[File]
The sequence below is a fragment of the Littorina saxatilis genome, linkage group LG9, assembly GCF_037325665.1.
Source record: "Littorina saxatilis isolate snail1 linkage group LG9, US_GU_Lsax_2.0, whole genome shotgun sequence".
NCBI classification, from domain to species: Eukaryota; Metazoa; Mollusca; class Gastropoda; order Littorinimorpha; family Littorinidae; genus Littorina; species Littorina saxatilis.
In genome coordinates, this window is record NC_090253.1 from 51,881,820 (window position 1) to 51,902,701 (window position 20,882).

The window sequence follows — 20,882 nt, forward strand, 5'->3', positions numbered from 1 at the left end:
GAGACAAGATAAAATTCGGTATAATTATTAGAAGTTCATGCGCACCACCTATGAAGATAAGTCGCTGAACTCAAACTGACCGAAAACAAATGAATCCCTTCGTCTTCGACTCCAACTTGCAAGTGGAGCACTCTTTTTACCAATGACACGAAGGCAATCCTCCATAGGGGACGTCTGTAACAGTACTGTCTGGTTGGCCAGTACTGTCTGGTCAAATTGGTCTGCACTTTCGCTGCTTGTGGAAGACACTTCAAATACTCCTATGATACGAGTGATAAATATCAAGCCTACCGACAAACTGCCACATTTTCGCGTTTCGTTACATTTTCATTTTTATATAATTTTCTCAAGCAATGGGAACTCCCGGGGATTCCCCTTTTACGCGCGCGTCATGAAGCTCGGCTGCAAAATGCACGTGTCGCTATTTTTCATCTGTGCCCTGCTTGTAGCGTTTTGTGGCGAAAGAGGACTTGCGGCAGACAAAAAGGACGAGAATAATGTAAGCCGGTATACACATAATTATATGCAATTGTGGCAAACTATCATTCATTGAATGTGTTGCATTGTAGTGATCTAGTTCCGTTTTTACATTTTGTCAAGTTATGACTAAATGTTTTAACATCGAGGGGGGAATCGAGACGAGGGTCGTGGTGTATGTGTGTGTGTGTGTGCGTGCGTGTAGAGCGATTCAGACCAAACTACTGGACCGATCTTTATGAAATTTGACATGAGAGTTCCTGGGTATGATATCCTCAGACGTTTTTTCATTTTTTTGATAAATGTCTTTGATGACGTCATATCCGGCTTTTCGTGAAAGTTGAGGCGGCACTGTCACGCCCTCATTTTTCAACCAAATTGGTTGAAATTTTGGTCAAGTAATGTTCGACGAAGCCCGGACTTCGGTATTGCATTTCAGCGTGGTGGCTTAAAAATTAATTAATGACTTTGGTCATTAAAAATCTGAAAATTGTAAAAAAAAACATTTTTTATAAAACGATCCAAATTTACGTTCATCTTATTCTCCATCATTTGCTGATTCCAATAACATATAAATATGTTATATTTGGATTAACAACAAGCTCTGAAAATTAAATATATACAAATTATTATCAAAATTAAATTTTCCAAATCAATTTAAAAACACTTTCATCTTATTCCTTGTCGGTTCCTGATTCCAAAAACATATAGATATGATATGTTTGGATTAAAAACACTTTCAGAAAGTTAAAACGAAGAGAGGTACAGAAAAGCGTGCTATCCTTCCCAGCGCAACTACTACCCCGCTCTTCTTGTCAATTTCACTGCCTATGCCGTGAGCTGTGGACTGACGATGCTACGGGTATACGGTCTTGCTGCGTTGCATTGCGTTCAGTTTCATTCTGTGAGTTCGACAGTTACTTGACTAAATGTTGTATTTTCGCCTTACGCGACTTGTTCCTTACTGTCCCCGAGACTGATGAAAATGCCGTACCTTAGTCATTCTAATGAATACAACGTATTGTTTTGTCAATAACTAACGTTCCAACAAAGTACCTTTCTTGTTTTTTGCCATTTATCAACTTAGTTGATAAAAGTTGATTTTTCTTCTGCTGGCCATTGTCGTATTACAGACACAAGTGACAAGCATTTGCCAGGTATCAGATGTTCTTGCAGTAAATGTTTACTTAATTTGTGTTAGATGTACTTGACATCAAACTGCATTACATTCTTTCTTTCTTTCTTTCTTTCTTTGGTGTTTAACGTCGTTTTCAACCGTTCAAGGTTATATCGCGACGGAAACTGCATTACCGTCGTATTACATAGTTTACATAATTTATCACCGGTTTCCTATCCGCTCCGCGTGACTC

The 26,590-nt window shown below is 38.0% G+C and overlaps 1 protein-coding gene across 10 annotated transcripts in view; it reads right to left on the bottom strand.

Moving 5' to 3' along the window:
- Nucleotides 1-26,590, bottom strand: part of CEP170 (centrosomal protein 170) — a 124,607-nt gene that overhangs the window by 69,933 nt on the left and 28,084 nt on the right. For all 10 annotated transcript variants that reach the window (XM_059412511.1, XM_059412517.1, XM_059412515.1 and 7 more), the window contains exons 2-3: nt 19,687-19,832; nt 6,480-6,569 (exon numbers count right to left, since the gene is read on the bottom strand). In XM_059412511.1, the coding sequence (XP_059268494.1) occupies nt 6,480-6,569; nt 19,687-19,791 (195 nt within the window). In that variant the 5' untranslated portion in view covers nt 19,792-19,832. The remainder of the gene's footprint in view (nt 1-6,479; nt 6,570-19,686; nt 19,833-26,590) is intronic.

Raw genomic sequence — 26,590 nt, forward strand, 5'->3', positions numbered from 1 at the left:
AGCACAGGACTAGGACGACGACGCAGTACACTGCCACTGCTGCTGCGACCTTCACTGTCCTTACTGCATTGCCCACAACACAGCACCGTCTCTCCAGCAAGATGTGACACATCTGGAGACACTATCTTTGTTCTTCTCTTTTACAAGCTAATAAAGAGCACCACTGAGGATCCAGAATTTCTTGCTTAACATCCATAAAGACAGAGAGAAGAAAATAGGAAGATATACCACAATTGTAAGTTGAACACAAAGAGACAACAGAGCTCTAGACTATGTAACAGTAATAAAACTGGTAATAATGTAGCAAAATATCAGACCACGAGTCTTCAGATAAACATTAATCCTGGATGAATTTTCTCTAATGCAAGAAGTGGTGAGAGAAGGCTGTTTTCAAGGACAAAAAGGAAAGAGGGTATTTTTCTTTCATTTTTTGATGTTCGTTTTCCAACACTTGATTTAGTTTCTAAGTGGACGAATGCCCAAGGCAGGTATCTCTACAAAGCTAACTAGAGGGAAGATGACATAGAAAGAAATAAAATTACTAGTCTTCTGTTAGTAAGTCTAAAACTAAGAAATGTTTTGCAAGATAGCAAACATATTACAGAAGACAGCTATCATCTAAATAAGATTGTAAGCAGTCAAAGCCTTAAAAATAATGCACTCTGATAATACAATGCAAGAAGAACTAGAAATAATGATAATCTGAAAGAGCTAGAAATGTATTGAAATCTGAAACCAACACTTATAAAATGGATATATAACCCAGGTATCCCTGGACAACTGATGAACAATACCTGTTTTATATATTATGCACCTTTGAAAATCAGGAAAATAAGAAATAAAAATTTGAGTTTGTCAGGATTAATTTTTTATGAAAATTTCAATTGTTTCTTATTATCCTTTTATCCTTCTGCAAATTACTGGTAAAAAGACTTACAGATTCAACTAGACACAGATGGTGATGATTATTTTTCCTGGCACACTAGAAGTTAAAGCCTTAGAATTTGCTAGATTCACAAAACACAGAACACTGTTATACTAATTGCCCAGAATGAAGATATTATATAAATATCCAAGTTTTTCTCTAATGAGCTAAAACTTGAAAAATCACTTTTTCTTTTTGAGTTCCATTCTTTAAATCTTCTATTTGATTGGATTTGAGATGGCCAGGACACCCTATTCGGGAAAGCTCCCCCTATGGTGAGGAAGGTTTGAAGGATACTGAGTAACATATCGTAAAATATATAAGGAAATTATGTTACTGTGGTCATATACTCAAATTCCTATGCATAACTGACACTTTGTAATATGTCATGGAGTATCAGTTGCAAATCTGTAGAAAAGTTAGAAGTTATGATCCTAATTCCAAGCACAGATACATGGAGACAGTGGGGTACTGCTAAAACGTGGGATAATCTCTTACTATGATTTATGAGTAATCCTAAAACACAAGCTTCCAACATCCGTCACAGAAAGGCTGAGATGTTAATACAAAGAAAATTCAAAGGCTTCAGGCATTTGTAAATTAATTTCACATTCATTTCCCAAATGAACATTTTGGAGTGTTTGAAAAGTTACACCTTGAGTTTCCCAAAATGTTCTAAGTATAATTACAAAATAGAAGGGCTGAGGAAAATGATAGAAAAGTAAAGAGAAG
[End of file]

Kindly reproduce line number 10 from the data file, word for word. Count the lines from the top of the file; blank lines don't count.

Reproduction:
Raw genomic sequence — 26,590 nt, forward strand, 5'->3', positions numbered from 1 at the left: